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Subsections

### Control Variables

Control variables serve as the inputs to the simulator. The user has more or less complete control over the values; the simulator sets these variables based on input from the user. For example, if a control stick is attached to the simulator, the simulator sets the elevator deflection variable to correspond to the stick's position.

The basic airplane control variables include the aerodynamic surface deflections (elevator, ailerons, rudder, and flaps), and the engine controls (throttle, blade pitch, mixture). Other control variables include the brake pressure, trim tab deflections, the position of the landing gears (retracted, extended, or in transition), whether carburetor heat is on, etc. There are far too many to list.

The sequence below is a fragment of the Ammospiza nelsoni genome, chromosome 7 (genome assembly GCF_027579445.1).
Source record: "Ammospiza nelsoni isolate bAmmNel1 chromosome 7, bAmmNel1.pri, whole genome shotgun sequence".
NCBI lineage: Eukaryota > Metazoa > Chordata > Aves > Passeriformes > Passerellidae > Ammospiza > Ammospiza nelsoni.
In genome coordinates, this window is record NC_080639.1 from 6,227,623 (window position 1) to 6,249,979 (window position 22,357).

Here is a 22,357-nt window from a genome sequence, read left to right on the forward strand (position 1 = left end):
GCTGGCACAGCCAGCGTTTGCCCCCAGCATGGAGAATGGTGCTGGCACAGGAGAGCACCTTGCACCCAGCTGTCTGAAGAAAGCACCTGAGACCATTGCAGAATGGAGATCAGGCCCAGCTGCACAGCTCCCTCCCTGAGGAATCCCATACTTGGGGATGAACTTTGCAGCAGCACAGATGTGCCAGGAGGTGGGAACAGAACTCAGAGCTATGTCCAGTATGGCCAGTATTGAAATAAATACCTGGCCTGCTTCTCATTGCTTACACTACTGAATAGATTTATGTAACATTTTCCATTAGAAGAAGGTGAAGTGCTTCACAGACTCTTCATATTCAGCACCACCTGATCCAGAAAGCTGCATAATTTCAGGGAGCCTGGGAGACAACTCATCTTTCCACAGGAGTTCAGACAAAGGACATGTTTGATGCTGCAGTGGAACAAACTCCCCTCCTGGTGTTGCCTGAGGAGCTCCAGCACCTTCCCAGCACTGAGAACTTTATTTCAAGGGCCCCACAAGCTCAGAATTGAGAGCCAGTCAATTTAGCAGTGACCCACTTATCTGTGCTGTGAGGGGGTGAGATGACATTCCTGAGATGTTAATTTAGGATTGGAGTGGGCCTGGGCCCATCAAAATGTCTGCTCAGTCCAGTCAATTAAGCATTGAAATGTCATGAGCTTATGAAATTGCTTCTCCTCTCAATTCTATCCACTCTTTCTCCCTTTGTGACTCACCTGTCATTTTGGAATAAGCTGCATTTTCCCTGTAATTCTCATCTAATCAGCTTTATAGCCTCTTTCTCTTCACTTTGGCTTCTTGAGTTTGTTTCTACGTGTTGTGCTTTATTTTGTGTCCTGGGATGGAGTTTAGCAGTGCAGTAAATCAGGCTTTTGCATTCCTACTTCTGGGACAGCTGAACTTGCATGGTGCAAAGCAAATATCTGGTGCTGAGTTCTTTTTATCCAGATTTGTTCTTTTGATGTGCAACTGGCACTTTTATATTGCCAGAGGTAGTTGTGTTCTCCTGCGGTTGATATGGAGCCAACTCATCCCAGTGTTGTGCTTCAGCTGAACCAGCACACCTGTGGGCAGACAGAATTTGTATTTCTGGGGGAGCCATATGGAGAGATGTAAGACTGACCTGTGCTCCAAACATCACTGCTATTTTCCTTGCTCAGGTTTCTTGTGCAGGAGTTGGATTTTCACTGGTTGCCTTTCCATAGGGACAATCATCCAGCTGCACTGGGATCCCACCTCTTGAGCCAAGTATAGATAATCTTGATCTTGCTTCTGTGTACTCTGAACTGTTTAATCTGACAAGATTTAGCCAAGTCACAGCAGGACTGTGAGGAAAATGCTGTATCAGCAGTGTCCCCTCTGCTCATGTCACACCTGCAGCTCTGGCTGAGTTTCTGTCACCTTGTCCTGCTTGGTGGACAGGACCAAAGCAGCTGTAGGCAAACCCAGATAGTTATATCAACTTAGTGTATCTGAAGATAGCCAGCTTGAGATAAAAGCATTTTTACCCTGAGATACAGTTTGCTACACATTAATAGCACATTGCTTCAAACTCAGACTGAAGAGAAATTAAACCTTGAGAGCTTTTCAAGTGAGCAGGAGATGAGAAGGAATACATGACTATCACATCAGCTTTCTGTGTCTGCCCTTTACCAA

Even some values which are not normally considered to be controls can be control variables. For example, payload mass is a variable directly controlled by the user, and so the flight simulator considers it a control variable.

Note that there is no requirement that a particular variable be of a certain type. A quantity could be a control variable in one flight simulator, and a state variable in another. For example, a flight simulator could treat force on the control stick as the control variable, with the control surface deflections being state variables. (This is a convenient way to model stick-free flight.) Some engines have governors on them the fix the RPM; in this case, the RPM is a control variable while the blade pitch is a state variable.

#### Other variables.

The state and control variables are sometimes inconvenient to use directly in calculations. For example, aerodynamic forces are more directly expressed as a function of the angle of attack than of the state variables u and v. Variables such as are neither state nor control variables, but are calculated as closed functions of the state and control variables each time step.

Next: Coordinate Transformations Up: The Airplane Previous: State Variables
Carl Banks
2000-08-11